Amyotrophic lateral sclerosis (ALS) is the 3rd most common human neurodegenerative disease with an adult onset. It is a fatal paralytic disease of motor neurons (MNs) without any effective treatments. Novel mechanism-based targets need to be identified for drug discovery relevant to diseased MNs. Some forms of ALS are inherited and are caused by mutations in the superoxide dismutase-1 (SOD1) gene, thus providing a clue about MN vulnerability. Many different SOD1 mutations occur, but the mechanisms of human SOD1 (hSOD1) toxicity to MNs are unresolved. Importantly, the autonomy of the MN degeneration in ALS is an important unresolved problem. We hypothesize that skeletal muscle is a primary site of pathogenesis in ALS that triggers MN degeneration. We have created new transgenic (tg) mice with skeletal muscle-specific expression of hSOD1 gene variants. These hSOD1mus tg mice develop neurologic and pathologic phenotypes consistent with ALS. Using these novel mice we propose to study skeletal muscle as a disease-causing entity in ALS.
In Aim 1 we will analyze the age-related neurologic and pathologic phenotypes of hSOD1mus tg mice. We hypothesize that the mechanisms of MN degeneration in our hSOD1mus tg mice are consistent with distal axonopathy and target deprivation-induced apoptosis.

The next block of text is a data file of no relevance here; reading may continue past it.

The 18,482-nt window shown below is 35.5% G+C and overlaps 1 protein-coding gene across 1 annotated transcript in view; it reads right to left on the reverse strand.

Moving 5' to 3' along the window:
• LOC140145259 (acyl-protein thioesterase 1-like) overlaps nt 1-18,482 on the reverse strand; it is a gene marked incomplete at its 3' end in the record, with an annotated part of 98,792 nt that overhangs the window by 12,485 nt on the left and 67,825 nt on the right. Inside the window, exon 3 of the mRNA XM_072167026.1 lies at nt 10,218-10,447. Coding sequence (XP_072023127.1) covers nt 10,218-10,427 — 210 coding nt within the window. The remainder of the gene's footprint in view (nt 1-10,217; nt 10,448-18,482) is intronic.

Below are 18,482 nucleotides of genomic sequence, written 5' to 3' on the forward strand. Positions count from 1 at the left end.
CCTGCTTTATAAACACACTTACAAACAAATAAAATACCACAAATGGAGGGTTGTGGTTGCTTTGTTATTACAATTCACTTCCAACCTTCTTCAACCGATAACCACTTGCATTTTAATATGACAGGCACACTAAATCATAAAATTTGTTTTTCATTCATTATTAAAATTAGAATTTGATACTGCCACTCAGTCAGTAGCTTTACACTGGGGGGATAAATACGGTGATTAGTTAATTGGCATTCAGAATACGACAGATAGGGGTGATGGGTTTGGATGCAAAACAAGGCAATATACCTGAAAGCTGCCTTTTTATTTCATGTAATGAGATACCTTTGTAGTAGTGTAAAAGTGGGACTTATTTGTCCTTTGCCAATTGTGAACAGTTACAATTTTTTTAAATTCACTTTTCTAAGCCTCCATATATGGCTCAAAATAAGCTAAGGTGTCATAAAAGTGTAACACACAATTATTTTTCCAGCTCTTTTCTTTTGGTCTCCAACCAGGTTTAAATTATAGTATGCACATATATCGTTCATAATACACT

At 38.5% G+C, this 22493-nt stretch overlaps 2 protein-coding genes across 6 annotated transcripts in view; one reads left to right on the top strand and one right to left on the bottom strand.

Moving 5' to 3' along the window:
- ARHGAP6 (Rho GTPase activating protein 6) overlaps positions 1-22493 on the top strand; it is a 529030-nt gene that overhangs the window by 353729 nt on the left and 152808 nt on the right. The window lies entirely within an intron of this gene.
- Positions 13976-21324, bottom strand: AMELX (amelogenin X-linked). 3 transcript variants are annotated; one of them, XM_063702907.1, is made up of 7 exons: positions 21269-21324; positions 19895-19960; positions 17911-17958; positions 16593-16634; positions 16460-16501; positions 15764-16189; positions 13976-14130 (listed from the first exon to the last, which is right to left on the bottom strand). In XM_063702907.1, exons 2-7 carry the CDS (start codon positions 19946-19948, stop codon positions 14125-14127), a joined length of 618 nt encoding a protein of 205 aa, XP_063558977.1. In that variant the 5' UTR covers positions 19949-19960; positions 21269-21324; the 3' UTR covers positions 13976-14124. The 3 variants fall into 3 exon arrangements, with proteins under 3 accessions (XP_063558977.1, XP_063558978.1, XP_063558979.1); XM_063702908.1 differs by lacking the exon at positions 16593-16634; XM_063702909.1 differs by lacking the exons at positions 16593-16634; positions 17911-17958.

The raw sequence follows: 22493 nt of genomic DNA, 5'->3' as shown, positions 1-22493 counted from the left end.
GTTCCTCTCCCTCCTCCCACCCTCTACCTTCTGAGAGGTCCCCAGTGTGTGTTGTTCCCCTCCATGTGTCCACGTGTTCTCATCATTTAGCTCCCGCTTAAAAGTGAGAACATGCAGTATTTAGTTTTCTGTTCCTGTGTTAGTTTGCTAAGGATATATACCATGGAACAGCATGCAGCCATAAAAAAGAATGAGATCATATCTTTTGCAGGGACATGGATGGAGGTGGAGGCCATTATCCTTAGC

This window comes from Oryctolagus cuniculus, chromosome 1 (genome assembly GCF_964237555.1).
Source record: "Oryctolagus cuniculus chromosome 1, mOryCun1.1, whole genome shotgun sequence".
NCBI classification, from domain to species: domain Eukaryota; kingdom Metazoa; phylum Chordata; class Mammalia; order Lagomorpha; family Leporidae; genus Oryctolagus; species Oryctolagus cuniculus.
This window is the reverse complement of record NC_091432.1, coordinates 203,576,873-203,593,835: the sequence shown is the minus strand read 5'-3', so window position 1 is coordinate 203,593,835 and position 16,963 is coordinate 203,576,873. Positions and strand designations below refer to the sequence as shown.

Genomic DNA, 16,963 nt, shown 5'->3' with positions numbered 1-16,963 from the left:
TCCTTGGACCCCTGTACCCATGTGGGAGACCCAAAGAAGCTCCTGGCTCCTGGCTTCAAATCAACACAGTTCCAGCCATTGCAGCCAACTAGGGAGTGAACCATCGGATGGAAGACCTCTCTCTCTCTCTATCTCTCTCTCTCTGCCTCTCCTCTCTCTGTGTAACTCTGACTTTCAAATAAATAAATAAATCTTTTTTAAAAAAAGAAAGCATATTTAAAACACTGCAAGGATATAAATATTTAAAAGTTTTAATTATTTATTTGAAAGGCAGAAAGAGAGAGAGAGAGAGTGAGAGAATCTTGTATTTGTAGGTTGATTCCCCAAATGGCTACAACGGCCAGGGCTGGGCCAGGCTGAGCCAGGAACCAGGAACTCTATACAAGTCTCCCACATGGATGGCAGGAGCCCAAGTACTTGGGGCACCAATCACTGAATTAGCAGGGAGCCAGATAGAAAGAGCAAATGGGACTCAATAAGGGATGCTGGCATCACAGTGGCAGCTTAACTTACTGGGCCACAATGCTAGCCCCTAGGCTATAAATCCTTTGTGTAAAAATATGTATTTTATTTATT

In Aim 2, we will analyze the involvement of oxidative stress and activation of the mitochondrial permeability pore in skeletal muscle as mediators of muscle pathology in hSOD1mus tg mice.
In Aim 3 we will use cultured cells to examine if hSOD1 expression in skeletal muscle cells alters their intracellular redox state, Ca2+ handling, and ion channel function and disrupts the neuromuscular junction, thus provoking MN degeneration. The work can lead to new concepts about the non-autonomous death of MNs in ALS pathogenesis. The discovery of instigating toxicities or disease progression determinants within skeletal muscle would be very valuable for development of new effective therapies in the treatment and cure of ALS.
Amyotrophic lateral sclerosis (ALS) is a fatal neuromuscular disorder. This work will determine if abnormalities in skeletal muscle have causal roles in the disease mechanisms. Skeletal muscle could provide new tissue- and molecular targets for drug discovery in ALS.
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